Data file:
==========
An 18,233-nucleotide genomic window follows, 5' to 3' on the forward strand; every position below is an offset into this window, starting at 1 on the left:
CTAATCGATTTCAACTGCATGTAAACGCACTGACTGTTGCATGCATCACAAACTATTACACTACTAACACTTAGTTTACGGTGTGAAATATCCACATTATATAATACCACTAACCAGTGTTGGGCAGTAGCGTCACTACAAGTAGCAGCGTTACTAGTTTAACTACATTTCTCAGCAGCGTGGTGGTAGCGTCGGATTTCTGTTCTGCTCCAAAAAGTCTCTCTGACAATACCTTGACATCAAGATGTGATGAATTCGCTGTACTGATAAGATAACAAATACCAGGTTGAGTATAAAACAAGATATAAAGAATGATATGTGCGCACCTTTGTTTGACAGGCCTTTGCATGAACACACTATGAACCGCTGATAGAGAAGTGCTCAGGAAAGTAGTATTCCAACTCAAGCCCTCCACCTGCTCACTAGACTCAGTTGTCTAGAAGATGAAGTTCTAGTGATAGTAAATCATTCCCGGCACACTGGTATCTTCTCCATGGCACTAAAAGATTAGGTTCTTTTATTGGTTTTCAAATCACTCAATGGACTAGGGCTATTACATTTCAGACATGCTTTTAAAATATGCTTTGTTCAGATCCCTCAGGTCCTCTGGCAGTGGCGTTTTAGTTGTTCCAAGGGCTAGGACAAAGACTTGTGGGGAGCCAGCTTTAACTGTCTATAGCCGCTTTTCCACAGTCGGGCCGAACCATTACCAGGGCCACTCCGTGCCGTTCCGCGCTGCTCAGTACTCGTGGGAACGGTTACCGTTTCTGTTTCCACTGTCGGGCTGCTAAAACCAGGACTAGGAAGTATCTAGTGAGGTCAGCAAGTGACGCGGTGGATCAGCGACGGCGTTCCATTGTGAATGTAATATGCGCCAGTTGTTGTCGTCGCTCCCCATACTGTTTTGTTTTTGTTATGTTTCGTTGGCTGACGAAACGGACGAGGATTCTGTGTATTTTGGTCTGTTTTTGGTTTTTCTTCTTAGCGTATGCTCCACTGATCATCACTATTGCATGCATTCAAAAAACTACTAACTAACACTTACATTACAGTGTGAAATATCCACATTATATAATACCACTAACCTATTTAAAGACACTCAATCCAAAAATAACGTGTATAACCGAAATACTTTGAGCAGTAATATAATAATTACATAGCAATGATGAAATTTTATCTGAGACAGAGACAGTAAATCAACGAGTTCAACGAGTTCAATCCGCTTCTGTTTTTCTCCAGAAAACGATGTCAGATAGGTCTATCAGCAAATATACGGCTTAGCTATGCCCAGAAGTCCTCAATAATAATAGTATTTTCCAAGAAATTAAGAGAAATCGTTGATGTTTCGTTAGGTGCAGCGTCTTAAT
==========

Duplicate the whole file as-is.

An 18,233-nucleotide genomic window follows, 5' to 3' on the forward strand; every position below is an offset into this window, starting at 1 on the left:
CTAATCGATTTCAACTGCATGTAAACGCACTGACTGTTGCATGCATCACAAACTATTACACTACTAACACTTAGTTTACGGTGTGAAATATCCACATTATATAATACCACTAACCAGTGTTGGGCAGTAGCGTCACTACAAGTAGCAGCGTTACTAGTTTAACTACATTTCTCAGCAGCGTGGTGGTAGCGTCGGATTTCTGTTCTGCTCCAAAAAGTCTCTCTGACAATACCTTGACATCAAGATGTGATGAATTCGCTGTACTGATAAGATAACAAATACCAGGTTGAGTATAAAACAAGATATAAAGAATGATATGTGCGCACCTTTGTTTGACAGGCCTTTGCATGAACACACTATGAACCGCTGATAGAGAAGTGCTCAGGAAAGTAGTATTCCAACTCAAGCCCTCCACCTGCTCACTAGACTCAGTTGTCTAGAAGATGAAGTTCTAGTGATAGTAAATCATTCCCGGCACACTGGTATCTTCTCCATGGCACTAAAAGATTAGGTTCTTTTATTGGTTTTCAAATCACTCAATGGACTAGGGCTATTACATTTCAGACATGCTTTTAAAATATGCTTTGTTCAGATCCCTCAGGTCCTCTGGCAGTGGCGTTTTAGTTGTTCCAAGGGCTAGGACAAAGACTTGTGGGGAGCCAGCTTTAACTGTCTATAGCCGCTTTTCCACAGTCGGGCCGAACCATTACCAGGGCCACTCCGTGCCGTTCCGCGCTGCTCAGTACTCGTGGGAACGGTTACCGTTTCTGTTTCCACTGTCGGGCTGCTAAAACCAGGACTAGGAAGTATCTAGTGAGGTCAGCAAGTGACGCGGTGGATCAGCGACGGCGTTCCATTGTGAATGTAATATGCGCCAGTTGTTGTCGTCGCTCCCCATACTGTTTTGTTTTTGTTATGTTTCGTTGGCTGACGAAACGGACGAGGATTCTGTGTATTTTGGTCTGTTTTTGGTTTTTCTTCTTAGCGTATGCTCCACTGATCATCACTATTGCATGCATTCAAAAAACTACTAACTAACACTTACATTACAGTGTGAAATATCCACATTATATAATACCACTAACCTATTTAAAGACACTCAATCCAAAAATAACGTGTATAACCGAAATACTTTGAGCAGTAATATAATAATTACATAGCAATGATGAAATTTTATCTGAGACAGAGACAGTAAATCAACGAGTTCAACGAGTTCAATCCGCTTCTGTTTTTCTCCAGAAAACGATGTCAGATAGGTCTATCAGCAAATATACGGCTTAGCTATGCCCAGAAGTCCTCAATAATAATAGTATTTTCCAAGAAATTAAGAGAAATCGTTGATGTTTCGTTAGGTGCAGCGTCTTAAT